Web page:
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Judge: "Bump messages" are not republication

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  1. Libel and Privacy
So-called "bump messages" -- new comments made to older messages in order to move them back up to prominent positions on a Web…

So-called "bump messages" — new comments made to older messages in order to move them back up to prominent positions on a Web site and keep a conversation alive  —  do not count as republication in the libel context, a New York judge wrote in an opinion last week.

“One of the unique characteristics of the Internet is that it allows for the ‘dissemination of information and ideas’ on a global scale,” wrote Supreme Court Justice Herman Cahn. (The Supreme Court is the trial-level court in New York.) Considering bump messages to be a type of republication, he said, “would have a ‘serious inhibitory effect’ on this form of communication.”

Cahn said bump messages appropriately fall under the single-publication rule governing other periodicals in New York: No matter how widely circulated a magazine or newspaper may be, if it prints a defamatory statement in one issue it can only be held liable for one act of publication.

The ruling came in a dispute that arose out of an underlying case in which Admission Consultants Inc., a firm focused on helping prospective college and graduate students with their applications, claimed it was the subject of defamatory remarks in the "B-Schools" forum on Business Week‘s Web site.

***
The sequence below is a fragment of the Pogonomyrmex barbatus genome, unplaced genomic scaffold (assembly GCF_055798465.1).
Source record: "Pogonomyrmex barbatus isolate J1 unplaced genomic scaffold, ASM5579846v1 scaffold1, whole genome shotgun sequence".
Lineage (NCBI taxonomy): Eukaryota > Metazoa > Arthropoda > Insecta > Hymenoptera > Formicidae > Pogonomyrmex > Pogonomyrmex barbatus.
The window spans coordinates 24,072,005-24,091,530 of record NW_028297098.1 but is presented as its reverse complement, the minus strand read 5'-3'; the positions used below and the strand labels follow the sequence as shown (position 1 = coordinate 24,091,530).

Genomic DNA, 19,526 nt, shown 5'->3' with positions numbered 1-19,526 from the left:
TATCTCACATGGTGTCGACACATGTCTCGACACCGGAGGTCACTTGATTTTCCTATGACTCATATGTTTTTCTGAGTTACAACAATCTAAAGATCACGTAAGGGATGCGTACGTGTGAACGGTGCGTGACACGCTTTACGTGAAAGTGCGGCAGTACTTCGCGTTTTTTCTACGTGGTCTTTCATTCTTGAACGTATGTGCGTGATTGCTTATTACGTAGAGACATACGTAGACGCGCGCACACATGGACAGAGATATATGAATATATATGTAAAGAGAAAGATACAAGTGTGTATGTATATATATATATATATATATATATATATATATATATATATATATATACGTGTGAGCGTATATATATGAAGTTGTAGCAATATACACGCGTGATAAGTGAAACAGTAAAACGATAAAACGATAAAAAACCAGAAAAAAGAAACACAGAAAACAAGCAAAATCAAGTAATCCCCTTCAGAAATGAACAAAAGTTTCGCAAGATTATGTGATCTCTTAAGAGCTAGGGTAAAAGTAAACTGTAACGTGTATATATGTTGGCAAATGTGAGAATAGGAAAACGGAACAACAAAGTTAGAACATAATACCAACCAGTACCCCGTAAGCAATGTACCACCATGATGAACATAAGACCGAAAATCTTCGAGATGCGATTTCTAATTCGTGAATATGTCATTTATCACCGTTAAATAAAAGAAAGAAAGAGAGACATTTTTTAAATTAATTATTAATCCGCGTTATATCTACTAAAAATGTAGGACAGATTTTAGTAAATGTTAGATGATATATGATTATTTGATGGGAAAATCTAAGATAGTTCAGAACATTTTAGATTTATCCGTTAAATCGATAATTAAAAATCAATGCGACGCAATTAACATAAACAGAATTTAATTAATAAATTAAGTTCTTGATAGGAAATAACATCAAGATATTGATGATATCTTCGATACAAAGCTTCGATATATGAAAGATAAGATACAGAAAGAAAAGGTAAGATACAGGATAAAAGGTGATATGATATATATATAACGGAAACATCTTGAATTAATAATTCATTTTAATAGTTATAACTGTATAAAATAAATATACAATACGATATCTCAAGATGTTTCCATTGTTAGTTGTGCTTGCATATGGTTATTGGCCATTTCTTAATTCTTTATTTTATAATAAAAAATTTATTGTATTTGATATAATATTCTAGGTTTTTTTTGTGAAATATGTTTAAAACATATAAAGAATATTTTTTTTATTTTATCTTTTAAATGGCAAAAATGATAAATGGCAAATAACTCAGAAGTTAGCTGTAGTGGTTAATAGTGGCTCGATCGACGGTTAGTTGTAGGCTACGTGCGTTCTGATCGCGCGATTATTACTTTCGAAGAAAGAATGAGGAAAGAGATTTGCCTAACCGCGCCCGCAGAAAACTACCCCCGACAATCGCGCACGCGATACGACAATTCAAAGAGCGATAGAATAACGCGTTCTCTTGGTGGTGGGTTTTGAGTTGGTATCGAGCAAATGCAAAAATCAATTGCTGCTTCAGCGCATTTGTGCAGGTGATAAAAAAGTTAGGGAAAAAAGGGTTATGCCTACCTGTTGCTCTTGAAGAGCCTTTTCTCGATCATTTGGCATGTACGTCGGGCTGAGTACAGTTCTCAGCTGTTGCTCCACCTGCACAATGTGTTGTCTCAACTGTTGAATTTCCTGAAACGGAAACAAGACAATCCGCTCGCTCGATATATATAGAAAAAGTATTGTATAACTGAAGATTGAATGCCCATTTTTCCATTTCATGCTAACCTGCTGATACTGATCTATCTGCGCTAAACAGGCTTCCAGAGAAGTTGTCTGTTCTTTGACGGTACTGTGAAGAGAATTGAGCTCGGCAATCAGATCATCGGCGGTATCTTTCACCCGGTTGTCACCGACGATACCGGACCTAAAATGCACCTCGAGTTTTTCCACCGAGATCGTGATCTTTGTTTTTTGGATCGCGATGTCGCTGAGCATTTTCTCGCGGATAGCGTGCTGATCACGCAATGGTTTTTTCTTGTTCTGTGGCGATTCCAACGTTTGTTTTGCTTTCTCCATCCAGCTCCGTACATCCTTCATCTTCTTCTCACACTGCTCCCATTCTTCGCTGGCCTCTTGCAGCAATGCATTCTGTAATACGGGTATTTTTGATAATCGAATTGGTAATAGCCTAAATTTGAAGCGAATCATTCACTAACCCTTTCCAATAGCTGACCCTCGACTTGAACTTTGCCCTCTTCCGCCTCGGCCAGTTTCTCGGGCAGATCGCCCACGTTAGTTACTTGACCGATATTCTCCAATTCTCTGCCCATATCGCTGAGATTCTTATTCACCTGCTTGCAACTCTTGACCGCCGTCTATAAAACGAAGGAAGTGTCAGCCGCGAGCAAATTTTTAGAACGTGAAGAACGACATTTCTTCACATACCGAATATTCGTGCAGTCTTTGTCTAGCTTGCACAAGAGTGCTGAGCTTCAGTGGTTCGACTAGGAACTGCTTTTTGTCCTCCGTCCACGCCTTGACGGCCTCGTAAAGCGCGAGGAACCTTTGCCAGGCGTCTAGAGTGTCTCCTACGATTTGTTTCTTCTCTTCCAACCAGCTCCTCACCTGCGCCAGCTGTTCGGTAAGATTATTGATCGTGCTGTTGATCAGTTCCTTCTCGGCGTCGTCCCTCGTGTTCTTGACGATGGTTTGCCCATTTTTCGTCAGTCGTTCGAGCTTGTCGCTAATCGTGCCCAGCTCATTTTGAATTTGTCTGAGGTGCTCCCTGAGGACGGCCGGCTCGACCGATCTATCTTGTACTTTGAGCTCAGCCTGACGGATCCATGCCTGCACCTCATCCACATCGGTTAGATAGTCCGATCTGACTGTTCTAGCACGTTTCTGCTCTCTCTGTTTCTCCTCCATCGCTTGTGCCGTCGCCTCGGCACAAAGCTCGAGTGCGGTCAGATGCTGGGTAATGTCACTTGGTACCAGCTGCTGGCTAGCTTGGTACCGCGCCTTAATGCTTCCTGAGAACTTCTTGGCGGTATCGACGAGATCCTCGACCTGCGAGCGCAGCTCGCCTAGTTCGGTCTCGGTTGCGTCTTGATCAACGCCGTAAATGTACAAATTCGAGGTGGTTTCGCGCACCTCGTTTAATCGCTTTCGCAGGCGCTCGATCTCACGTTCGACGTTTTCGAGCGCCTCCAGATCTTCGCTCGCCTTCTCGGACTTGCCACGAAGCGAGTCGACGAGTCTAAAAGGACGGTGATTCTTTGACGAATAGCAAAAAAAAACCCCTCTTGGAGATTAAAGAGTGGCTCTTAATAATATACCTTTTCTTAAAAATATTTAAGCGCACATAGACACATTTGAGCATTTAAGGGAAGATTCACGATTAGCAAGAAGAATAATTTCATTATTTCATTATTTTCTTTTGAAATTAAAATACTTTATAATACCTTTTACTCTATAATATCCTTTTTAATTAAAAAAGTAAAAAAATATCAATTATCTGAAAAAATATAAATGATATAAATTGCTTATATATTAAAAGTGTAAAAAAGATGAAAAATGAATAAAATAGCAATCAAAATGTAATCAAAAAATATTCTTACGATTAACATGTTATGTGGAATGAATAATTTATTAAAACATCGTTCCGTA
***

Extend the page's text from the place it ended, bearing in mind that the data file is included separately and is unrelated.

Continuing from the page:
A judge last year ordered McGraw Hill Publishing Co., Business Week’s publisher, to identify 12 users accused of making the offending statements. Two of the users, “globalup” and “diverdavis,” had Google e-mail accounts; Admission Consultants said the e-mail addresses were insufficiently identifying, and it pursued Google for more information on those users.

According to Cahn’s opinion, the two users posted messages over a period of several months on the thread, “Do not use www.admissionconultants.com.”  Diverdavis reportedly once posted to the thread, “these guys sound like complete crooks."  Globalup agreed with other commenters that the company was not legitimate and also posted six of the so-called bump messages.

Cahn said those statements were a matter of opinion and, as such, were not libelous. Based on that, he denied Admission Consultants’ request that Google give up identifying information on the users.